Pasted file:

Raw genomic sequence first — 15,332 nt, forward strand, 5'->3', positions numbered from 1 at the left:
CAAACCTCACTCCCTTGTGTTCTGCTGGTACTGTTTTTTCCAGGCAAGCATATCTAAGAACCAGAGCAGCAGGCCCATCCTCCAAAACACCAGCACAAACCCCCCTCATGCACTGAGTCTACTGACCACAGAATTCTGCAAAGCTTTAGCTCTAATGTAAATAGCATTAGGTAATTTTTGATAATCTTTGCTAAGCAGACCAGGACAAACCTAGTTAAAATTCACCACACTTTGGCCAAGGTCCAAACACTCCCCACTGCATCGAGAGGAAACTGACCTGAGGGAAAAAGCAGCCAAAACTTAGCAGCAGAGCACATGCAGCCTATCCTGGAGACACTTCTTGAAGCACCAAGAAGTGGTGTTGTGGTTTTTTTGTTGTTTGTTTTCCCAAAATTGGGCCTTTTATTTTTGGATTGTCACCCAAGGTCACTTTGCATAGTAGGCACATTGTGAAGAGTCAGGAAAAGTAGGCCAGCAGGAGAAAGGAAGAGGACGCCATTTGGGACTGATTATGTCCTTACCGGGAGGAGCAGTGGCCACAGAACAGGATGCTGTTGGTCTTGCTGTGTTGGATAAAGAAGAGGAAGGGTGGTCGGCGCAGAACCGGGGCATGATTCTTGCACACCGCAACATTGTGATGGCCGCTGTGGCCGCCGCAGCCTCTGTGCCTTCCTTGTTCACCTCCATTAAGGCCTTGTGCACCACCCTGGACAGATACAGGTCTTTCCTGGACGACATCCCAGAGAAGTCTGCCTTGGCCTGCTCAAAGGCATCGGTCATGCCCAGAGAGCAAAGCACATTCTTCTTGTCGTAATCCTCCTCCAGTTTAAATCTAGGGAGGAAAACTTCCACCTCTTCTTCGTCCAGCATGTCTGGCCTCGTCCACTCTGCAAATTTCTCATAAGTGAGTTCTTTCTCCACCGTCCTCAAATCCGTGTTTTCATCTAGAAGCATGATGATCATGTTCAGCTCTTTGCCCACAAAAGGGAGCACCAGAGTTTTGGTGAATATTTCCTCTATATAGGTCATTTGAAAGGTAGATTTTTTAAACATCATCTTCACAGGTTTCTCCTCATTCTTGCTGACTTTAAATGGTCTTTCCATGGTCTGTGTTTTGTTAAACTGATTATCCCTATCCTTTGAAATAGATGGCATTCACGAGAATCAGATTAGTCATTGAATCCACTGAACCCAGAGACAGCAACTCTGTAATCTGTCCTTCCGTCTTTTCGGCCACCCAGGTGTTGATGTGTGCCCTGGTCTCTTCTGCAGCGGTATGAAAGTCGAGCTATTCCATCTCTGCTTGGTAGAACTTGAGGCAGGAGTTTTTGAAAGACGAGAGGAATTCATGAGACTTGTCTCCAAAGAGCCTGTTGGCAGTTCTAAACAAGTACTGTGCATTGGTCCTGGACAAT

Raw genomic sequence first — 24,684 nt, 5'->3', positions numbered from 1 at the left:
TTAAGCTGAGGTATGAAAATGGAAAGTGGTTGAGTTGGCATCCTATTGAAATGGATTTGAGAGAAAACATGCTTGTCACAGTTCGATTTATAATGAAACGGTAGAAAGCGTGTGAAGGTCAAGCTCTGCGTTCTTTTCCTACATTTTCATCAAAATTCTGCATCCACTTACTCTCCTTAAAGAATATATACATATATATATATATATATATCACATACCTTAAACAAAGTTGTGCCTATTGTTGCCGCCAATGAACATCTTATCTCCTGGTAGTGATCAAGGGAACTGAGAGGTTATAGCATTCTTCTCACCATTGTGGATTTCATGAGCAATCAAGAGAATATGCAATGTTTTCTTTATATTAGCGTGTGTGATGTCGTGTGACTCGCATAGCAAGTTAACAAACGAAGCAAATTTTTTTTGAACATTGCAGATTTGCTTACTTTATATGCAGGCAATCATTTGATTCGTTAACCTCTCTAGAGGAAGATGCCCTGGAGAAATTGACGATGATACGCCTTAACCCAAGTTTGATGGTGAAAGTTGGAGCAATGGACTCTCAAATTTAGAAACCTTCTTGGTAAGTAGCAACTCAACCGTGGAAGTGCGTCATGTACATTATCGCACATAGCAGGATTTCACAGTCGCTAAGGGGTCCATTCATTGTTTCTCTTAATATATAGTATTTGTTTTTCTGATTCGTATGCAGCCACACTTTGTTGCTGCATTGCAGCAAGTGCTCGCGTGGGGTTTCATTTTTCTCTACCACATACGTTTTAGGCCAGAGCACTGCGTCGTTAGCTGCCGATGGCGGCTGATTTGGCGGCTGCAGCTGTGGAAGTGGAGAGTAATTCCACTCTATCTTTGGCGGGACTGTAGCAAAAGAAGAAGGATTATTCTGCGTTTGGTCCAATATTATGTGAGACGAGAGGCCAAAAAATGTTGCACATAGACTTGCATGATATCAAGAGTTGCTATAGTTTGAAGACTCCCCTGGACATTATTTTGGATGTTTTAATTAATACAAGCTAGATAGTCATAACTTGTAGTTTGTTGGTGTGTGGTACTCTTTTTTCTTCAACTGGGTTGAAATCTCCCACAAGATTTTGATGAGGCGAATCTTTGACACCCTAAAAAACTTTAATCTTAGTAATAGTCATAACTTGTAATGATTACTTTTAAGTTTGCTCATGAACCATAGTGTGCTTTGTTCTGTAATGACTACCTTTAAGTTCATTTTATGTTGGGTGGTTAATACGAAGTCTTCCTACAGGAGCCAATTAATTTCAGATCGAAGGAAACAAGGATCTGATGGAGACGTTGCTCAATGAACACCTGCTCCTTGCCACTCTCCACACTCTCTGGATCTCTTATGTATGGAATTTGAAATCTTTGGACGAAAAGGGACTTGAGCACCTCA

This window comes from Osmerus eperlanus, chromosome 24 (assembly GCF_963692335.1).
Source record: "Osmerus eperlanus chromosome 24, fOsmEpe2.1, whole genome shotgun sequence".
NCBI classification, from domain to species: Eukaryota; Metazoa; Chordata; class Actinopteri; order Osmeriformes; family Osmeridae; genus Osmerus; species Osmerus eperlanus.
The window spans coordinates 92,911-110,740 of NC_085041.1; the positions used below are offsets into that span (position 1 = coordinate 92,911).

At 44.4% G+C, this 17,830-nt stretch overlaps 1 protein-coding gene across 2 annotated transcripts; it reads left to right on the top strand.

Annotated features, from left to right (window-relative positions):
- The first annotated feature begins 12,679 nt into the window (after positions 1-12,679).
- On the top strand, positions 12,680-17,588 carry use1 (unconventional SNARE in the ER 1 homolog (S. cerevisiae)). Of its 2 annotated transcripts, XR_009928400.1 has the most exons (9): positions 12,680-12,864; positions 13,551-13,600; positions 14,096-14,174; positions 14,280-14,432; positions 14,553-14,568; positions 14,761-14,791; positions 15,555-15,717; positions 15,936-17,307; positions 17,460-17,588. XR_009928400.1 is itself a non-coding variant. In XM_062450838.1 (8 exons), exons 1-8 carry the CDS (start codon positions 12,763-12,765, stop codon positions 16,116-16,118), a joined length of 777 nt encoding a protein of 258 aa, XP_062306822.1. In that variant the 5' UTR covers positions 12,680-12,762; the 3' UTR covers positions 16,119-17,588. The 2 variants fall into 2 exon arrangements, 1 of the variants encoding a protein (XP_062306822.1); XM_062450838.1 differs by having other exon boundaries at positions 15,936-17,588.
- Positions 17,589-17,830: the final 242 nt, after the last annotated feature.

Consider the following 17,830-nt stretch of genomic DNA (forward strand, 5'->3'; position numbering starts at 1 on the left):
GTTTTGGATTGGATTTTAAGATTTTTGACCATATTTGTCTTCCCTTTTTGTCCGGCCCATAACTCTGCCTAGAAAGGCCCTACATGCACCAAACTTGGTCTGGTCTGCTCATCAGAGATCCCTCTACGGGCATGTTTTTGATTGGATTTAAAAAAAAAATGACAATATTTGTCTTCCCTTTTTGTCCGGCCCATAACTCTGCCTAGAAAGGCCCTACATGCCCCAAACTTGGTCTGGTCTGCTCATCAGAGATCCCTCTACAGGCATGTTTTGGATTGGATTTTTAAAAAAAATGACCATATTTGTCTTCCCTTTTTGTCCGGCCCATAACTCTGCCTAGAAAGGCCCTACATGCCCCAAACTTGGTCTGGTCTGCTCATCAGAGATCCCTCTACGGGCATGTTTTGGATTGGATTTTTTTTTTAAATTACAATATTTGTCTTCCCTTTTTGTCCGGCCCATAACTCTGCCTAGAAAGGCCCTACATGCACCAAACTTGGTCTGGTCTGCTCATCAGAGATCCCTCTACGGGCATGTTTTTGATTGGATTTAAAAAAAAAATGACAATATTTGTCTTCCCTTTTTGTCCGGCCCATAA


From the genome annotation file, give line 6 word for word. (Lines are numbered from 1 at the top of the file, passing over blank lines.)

Source record: "Osmerus eperlanus chromosome 24, fOsmEpe2.1, whole genome shotgun sequence".